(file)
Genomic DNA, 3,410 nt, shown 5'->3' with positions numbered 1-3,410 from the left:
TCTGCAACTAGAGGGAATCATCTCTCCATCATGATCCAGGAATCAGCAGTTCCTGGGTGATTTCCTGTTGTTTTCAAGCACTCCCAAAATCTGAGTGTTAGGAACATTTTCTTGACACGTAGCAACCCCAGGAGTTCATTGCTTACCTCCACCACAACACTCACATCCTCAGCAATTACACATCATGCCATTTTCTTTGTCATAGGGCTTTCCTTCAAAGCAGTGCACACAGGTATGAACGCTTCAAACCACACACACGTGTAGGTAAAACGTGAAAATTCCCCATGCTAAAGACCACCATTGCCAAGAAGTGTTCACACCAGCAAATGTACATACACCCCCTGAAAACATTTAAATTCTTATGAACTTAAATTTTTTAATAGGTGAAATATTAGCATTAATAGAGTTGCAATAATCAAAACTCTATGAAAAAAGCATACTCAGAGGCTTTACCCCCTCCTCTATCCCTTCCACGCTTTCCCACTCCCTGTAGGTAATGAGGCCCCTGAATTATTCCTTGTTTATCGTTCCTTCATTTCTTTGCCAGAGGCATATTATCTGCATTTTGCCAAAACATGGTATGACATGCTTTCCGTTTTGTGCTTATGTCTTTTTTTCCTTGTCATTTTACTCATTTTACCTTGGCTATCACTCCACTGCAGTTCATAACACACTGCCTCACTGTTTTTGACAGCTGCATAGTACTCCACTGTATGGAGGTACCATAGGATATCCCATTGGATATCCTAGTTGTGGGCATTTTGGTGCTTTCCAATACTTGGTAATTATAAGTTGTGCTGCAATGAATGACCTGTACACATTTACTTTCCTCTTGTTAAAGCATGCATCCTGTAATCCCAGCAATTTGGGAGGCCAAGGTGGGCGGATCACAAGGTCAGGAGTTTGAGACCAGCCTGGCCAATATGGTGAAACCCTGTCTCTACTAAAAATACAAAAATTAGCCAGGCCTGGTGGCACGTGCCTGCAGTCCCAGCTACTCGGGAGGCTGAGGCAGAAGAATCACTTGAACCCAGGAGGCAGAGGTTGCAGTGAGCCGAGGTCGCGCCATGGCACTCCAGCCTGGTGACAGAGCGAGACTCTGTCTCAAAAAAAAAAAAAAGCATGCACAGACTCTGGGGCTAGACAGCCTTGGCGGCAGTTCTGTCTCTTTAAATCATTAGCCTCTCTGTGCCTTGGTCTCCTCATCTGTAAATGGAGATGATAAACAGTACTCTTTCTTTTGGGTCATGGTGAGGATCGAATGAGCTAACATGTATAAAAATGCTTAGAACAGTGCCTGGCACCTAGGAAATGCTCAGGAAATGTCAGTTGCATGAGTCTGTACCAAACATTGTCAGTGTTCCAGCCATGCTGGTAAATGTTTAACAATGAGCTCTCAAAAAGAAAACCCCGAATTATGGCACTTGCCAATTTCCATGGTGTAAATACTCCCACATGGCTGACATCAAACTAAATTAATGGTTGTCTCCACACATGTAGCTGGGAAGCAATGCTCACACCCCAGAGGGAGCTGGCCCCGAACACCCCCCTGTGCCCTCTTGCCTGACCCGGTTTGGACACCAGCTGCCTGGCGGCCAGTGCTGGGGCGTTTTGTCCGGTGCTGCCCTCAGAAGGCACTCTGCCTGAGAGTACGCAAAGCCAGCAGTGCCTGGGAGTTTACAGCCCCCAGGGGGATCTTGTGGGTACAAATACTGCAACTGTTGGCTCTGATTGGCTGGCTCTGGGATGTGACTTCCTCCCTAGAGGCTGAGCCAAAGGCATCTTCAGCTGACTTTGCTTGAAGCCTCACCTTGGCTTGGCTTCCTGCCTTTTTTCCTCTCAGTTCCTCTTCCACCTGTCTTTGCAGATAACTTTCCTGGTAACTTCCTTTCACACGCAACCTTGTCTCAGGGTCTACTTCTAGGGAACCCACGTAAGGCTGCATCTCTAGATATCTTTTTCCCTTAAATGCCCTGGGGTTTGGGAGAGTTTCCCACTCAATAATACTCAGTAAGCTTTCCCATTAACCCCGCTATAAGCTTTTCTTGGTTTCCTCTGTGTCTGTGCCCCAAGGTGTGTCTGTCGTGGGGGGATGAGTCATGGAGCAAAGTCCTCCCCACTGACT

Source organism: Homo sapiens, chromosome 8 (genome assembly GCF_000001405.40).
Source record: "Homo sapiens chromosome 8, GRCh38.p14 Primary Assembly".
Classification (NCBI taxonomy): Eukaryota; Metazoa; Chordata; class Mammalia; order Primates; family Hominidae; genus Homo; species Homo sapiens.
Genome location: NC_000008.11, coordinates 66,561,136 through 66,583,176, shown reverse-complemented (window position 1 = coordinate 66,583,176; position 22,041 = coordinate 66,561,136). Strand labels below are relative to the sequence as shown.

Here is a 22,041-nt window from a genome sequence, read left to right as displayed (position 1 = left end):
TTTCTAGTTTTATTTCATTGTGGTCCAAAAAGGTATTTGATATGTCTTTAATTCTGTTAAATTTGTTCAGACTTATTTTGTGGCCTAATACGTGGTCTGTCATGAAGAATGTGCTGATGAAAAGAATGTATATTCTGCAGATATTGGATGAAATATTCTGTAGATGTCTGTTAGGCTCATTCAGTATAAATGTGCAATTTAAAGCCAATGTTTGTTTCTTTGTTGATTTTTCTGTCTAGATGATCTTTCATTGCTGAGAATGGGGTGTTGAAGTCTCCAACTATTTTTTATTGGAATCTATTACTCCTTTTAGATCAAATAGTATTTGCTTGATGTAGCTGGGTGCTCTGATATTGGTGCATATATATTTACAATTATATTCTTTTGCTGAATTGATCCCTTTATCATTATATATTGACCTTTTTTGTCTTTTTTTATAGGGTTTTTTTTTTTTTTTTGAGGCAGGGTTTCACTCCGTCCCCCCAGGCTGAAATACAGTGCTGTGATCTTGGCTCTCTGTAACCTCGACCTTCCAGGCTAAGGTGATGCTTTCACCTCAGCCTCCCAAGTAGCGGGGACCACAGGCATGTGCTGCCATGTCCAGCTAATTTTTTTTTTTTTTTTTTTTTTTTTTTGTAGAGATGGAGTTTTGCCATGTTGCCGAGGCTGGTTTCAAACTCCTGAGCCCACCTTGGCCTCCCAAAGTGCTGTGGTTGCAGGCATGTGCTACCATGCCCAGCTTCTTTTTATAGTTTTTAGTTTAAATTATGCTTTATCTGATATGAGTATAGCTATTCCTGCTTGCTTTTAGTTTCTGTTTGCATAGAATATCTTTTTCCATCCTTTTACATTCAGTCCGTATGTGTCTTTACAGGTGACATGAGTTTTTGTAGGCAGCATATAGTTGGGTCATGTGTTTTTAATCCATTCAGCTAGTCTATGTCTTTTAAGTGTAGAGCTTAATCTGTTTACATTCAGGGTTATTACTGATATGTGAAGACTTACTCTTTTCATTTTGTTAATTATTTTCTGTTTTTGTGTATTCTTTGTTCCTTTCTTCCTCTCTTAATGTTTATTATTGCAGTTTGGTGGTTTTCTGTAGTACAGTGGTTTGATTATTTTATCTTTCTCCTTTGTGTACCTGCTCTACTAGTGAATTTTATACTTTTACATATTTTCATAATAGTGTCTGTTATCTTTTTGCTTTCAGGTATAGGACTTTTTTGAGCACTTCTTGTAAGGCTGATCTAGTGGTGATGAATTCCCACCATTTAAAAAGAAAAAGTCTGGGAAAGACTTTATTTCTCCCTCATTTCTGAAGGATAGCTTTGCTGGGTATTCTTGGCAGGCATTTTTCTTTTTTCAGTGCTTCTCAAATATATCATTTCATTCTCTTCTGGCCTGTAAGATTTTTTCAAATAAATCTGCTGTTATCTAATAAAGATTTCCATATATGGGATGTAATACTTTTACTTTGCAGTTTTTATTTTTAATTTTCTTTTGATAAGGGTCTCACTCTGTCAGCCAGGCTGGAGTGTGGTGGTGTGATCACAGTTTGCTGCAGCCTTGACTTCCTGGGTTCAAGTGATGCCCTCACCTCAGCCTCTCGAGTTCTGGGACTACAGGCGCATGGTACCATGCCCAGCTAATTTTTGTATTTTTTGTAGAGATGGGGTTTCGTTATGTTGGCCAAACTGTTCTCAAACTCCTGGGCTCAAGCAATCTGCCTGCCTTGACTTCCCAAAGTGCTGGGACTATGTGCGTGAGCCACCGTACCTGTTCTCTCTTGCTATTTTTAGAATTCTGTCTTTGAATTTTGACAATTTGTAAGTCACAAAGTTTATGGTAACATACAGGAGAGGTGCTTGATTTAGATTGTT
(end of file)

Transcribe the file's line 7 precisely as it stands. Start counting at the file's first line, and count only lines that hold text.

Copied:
Here is a 22,041-nt window from a genome sequence, read left to right as displayed (position 1 = left end):